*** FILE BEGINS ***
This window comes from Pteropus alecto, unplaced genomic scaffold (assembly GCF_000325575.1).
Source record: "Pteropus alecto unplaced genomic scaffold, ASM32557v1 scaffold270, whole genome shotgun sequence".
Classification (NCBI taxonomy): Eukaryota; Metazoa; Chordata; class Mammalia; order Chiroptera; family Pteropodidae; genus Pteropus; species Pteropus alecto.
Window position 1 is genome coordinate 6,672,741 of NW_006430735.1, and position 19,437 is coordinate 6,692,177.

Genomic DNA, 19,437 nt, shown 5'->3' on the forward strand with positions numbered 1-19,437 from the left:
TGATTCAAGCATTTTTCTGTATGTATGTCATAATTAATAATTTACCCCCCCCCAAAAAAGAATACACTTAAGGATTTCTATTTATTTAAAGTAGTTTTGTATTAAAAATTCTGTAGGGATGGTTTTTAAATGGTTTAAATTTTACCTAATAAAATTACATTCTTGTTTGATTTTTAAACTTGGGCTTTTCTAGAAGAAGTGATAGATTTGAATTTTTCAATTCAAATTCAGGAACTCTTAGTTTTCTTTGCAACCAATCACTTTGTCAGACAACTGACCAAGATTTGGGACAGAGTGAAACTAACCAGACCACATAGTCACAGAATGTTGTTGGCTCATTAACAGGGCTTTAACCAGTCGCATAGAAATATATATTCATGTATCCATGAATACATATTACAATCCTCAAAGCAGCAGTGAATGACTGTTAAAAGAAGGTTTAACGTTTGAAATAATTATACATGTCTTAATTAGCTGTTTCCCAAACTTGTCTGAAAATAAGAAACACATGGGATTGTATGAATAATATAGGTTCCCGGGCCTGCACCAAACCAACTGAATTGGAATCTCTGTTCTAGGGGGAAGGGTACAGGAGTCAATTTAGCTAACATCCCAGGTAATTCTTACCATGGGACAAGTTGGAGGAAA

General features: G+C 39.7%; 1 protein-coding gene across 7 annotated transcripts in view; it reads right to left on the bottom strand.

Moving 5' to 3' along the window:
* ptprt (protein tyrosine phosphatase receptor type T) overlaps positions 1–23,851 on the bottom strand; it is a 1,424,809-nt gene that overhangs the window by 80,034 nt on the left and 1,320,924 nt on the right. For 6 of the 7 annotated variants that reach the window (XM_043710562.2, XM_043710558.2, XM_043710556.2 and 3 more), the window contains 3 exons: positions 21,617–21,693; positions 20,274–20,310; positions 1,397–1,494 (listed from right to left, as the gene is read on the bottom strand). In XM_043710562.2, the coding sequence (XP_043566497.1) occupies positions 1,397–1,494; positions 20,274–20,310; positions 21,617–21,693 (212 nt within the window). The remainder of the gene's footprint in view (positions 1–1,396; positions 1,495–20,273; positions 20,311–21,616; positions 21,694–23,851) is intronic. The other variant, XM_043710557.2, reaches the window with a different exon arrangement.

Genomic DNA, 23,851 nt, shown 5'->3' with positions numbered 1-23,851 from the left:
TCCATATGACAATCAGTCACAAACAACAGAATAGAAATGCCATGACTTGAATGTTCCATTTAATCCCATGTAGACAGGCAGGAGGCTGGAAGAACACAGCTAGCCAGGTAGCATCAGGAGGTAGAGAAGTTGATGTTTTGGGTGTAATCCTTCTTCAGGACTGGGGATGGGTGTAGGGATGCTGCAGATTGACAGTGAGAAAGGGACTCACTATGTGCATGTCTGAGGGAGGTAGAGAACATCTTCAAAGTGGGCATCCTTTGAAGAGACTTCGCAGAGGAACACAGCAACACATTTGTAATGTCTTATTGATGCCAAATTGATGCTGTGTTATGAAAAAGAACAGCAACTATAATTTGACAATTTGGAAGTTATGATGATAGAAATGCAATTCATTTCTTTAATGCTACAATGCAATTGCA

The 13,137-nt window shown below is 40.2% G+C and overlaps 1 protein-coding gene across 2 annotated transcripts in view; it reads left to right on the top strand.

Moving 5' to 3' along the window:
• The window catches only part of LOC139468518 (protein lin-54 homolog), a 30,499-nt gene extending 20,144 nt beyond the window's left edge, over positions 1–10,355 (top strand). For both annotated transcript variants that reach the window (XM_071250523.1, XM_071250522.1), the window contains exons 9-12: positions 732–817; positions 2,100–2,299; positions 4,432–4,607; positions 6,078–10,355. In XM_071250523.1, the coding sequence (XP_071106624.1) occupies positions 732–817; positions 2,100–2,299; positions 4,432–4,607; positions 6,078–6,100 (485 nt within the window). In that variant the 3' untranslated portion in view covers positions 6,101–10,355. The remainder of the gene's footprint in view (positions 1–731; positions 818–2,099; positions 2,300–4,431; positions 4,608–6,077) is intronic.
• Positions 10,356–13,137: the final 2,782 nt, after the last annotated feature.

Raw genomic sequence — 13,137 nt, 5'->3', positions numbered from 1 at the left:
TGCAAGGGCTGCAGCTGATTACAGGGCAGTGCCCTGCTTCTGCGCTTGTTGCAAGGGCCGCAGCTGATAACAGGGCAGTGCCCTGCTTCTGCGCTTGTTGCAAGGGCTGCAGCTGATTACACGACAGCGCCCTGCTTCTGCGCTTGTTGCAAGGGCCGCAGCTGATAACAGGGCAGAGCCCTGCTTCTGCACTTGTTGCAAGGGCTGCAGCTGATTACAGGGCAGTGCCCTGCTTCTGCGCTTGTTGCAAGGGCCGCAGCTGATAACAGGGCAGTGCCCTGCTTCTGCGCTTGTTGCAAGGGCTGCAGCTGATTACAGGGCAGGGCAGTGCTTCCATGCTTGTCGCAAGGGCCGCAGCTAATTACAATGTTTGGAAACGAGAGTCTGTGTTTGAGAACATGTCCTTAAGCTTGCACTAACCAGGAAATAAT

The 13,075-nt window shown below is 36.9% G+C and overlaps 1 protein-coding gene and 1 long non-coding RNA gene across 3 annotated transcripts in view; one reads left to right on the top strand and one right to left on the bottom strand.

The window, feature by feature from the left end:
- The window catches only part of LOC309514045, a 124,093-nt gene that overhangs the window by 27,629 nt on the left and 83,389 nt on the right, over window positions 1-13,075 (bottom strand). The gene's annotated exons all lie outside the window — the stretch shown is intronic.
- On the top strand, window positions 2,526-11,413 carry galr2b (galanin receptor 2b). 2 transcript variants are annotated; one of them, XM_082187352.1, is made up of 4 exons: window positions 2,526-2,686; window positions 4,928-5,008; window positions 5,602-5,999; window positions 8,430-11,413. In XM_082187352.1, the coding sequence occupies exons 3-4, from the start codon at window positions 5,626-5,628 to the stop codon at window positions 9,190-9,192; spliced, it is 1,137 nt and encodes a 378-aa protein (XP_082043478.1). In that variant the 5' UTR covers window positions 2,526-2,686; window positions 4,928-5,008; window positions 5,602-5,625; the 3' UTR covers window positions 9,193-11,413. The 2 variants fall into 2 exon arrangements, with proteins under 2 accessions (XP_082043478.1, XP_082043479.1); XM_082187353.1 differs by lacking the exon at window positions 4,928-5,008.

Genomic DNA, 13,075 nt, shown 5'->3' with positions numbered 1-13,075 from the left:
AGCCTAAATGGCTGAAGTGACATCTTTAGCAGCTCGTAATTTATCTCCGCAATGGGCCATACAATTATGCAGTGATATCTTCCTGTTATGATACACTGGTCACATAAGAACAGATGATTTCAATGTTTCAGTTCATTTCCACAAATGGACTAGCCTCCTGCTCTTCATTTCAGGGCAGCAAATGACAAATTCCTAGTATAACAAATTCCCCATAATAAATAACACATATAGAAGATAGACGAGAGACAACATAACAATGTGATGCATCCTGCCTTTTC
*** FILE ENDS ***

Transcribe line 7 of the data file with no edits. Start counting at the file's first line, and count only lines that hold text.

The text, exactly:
General features: G+C 39.7%; 1 protein-coding gene across 7 annotated transcripts in view; it reads right to left on the bottom strand.